Tuesday, August 21, 2018

Friday August 21, 1998 - Newfoundland


Green Point - sunny and warm.

The Trout River campground was OK but I didn't like it so much.

Tablelands seen from a distance
I decided to go on the 10.00am Tablelands guided walk. I was a bit late getting there but it was very interesting. The Tablelands are flat-topped mountains of yellow rock and hardly any vegetation. Across the road are mountains of grey rock and lots of vegetation; it's quite startling.


Our guide, Fred, told us that the yellow rock is actually rust, the rocks are peridotite and something else derived from the Earth's mantle. They were thrust up by tectonic forces when the North American and European plates first collided to form the Appalachian Mountains. There are remains of the mantle all along the Appalachians, but only here are they so extensive and undisturbed by human habitation.

Fred pointed out interesting plants such as dwarf "bonsai" birch trees, insectivorous pitcher plants, butterwort, a rare plant that makes its own compost, and another plant whose name I forget that accumulates heavey metals in its leaves. He showed us a mysterious colony of leeches in a stream with no known source of blood meals, and an old growth stand of larches and juniper over 300 years old and a half meter tall at best.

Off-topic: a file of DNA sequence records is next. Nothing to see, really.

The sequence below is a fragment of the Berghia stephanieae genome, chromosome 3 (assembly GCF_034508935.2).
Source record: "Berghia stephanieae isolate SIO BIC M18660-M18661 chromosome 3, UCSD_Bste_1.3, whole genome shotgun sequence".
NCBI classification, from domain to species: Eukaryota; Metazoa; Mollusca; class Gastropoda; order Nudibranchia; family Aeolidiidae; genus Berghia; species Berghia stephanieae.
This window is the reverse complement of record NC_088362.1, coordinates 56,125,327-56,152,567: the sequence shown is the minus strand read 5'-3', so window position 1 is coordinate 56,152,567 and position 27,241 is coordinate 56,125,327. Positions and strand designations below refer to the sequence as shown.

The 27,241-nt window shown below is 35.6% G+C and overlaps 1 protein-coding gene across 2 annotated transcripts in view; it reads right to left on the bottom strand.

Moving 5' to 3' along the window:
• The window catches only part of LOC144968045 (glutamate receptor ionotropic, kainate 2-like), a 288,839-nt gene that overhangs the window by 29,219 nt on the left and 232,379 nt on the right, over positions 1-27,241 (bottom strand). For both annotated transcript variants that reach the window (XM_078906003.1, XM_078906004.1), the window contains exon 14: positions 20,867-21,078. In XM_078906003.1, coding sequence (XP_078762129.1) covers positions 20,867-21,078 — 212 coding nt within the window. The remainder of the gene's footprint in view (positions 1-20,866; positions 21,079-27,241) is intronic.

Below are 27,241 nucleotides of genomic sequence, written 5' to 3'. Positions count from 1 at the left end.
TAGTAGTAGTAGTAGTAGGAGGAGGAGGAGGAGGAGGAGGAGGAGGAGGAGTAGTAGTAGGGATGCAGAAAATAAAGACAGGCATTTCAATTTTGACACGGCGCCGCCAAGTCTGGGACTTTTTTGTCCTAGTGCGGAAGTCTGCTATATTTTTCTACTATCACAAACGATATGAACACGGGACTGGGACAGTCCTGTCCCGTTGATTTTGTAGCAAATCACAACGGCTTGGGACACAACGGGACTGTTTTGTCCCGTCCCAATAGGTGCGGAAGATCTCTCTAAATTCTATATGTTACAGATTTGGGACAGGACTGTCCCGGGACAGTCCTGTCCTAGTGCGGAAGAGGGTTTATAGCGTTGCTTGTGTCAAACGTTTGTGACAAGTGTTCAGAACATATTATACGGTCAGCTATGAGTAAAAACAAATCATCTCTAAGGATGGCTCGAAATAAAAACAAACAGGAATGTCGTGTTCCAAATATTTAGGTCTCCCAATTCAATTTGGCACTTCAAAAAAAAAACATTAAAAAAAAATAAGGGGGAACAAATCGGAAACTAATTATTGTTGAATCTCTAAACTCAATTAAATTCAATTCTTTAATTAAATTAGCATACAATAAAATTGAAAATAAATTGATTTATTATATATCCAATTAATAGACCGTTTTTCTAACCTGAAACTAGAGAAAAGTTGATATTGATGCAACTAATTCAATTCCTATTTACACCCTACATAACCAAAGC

Fred pointed out one tiny tree and said, "This is larch, or tamarack or hackmatack, which we in Newfoundland call juniper," and then another tree and said, "And this is juniper, which we in Newfoundland call juniper." He showed us calcium springs and a place by a waterfall where new rock is being formed: travertine. Only 5 minutes old.

5 minute old travertine
Yohan kept up with the walk pretty well but at one point he slipped on a muddy path into a hole and didn't want to go any further.

I got back to my campsite just after noon and packed up to continue northward, to try my luck in another campground in the park. The scenery was beautiful and the weather great.


I eventually arrived at the Green Point campground right on the ocean shore facing westward. I found a really nice campsite in the "tuckamore" with a path down to the beach. I talked to a man at the next site and another couple, all from Ontario. This campground is uncrowded and quiet.


Yohan and I walked a trail through meadows and tuckamore along the beach. We came to a stream which Yohan would not cross, he waited for me there while I continued on a ways.

Yohan wouldn't cross the water
Later when I put him to bed I saw that his paws were red and raw. I collected driftwood from the beach for a cook fire and later after dark took a rug out onto a nearby meadow to lie down and watch the stars coming out. The sound of the breakers on the beach is soothing. It's a rocky beach with lots of driftwood and old lobster traps.


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